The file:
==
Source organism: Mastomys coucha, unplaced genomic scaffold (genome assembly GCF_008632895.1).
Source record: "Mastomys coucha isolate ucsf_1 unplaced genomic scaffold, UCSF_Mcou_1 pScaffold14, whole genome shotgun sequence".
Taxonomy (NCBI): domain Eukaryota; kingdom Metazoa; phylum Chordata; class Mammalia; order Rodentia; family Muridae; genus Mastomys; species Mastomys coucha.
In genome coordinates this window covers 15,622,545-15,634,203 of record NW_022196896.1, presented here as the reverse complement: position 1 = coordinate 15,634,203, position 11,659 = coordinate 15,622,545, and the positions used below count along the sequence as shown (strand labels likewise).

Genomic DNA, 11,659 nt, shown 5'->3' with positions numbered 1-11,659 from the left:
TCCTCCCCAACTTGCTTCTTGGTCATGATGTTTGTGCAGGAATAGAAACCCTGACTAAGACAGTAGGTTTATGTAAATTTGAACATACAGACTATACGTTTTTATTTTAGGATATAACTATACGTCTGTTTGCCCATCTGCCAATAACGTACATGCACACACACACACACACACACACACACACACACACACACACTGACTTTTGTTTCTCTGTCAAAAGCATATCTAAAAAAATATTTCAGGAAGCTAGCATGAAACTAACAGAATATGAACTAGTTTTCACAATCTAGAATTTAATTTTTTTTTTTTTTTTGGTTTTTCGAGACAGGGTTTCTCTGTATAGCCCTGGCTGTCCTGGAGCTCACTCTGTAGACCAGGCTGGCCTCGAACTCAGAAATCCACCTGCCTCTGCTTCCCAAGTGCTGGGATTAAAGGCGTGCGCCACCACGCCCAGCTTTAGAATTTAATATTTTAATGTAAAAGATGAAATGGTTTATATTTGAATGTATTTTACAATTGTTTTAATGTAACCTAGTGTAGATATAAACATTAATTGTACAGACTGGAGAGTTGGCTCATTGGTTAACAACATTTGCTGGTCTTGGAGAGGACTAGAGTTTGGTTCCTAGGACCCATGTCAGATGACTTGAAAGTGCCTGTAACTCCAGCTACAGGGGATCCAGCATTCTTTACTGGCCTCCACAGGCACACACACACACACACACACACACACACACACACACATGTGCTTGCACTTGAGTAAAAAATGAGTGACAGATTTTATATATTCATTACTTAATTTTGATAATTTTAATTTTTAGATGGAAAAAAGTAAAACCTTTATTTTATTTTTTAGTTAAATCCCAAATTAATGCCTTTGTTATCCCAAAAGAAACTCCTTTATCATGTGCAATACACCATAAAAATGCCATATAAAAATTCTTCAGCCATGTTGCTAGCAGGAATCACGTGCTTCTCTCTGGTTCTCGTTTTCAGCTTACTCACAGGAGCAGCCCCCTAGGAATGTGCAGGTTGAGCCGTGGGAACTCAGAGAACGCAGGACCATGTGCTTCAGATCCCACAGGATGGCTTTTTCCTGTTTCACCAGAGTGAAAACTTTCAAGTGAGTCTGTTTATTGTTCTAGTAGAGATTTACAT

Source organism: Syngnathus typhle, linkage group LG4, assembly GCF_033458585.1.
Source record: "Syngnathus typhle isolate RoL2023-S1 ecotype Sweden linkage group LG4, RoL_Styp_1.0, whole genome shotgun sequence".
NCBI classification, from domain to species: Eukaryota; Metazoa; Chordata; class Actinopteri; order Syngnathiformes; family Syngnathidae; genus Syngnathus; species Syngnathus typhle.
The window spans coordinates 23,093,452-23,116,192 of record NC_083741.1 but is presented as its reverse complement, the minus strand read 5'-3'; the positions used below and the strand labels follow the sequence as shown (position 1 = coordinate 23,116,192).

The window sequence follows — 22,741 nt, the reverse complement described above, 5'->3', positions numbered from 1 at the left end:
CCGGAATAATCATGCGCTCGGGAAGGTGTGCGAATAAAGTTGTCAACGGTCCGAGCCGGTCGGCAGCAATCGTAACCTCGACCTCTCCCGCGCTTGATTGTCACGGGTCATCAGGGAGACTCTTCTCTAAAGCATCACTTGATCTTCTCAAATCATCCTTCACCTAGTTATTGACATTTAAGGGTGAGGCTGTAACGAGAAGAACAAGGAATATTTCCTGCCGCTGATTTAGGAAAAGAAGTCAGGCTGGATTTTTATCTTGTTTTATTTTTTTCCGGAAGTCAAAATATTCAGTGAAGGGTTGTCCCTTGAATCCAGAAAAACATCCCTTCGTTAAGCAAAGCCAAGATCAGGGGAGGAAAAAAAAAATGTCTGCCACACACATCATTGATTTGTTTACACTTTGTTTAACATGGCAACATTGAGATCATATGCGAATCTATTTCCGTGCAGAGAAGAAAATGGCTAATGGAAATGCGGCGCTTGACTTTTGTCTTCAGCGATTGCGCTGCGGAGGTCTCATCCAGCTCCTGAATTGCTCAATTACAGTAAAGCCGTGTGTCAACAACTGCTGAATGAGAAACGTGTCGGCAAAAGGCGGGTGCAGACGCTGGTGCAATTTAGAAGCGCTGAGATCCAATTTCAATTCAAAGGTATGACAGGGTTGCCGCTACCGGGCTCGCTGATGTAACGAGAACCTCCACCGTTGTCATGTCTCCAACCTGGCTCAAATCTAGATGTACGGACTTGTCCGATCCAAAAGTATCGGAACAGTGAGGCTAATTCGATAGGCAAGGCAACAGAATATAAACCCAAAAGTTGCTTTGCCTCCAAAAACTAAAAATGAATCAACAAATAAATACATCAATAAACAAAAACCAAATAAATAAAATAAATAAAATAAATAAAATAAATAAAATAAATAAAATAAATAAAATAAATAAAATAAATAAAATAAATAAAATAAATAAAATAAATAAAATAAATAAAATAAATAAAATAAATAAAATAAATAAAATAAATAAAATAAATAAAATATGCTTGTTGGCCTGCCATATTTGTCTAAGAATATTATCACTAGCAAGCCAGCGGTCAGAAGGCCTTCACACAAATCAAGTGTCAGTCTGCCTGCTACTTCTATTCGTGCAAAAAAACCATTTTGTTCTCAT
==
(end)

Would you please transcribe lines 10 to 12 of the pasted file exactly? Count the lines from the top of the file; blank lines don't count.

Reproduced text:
The window spans coordinates 23,093,452-23,116,192 of record NC_083741.1 but is presented as its reverse complement, the minus strand read 5'-3'; the positions used below and the strand labels follow the sequence as shown (position 1 = coordinate 23,116,192).

The window sequence follows — 22,741 nt, the reverse complement described above, 5'->3', positions numbered from 1 at the left end:
CCGGAATAATCATGCGCTCGGGAAGGTGTGCGAATAAAGTTGTCAACGGTCCGAGCCGGTCGGCAGCAATCGTAACCTCGACCTCTCCCGCGCTTGATTGTCACGGGTCATCAGGGAGACTCTTCTCTAAAGCATCACTTGATCTTCTCAAATCATCCTTCACCTAGTTATTGACATTTAAGGGTGAGGCTGTAACGAGAAGAACAAGGAATATTTCCTGCCGCTGATTTAGGAAAAGAAGTCAGGCTGGATTTTTATCTTGTTTTATTTTTTTCCGGAAGTCAAAATATTCAGTGAAGGGTTGTCCCTTGAATCCAGAAAAACATCCCTTCGTTAAGCAAAGCCAAGATCAGGGGAGGAAAAAAAAAATGTCTGCCACACACATCATTGATTTGTTTACACTTTGTTTAACATGGCAACATTGAGATCATATGCGAATCTATTTCCGTGCAGAGAAGAAAATGGCTAATGGAAATGCGGCGCTTGACTTTTGTCTTCAGCGATTGCGCTGCGGAGGTCTCATCCAGCTCCTGAATTGCTCAATTACAGTAAAGCCGTGTGTCAACAACTGCTGAATGAGAAACGTGTCGGCAAAAGGCGGGTGCAGACGCTGGTGCAATTTAGAAGCGCTGAGATCCAATTTCAATTCAAAGGTATGACAGGGTTGCCGCTACCGGGCTCGCTGATGTAACGAGAACCTCCACCGTTGTCATGTCTCCAACCTGGCTCAAATCTAGATGTACGGACTTGTCCGATCCAAAAGTATCGGAACAGTGAGGCTAATTCGATAGGCAAGGCAACAGAATATAAACCCAAAAGTTGCTTTGCCTCCAAAAACTAAAAATGAATCAACAAATAAATACATCAATAAACAAAAACCAAATAAATAAAATAAATAAAATAAATAAAATAAATAAAATAAATAAAATAAATAAAATAAATAAAATAAATAAAATAAATAAAATAAATAAAATAAATAAAATAAATAAAATAAATAAAATAAATAAAATAAATAAAATAAATAAAATAAATAAAATATGCTTGTTGGCCTGCCATATTTGTCTAAGAATATTATCACTAGCAAGCCAGCGGTCAGAAGGCCTTCACACAAATCAAGTGTCAGTCTGCCTGCTACTTCTATTCGTGCAAAAAAACCATTTTGTTCTCAT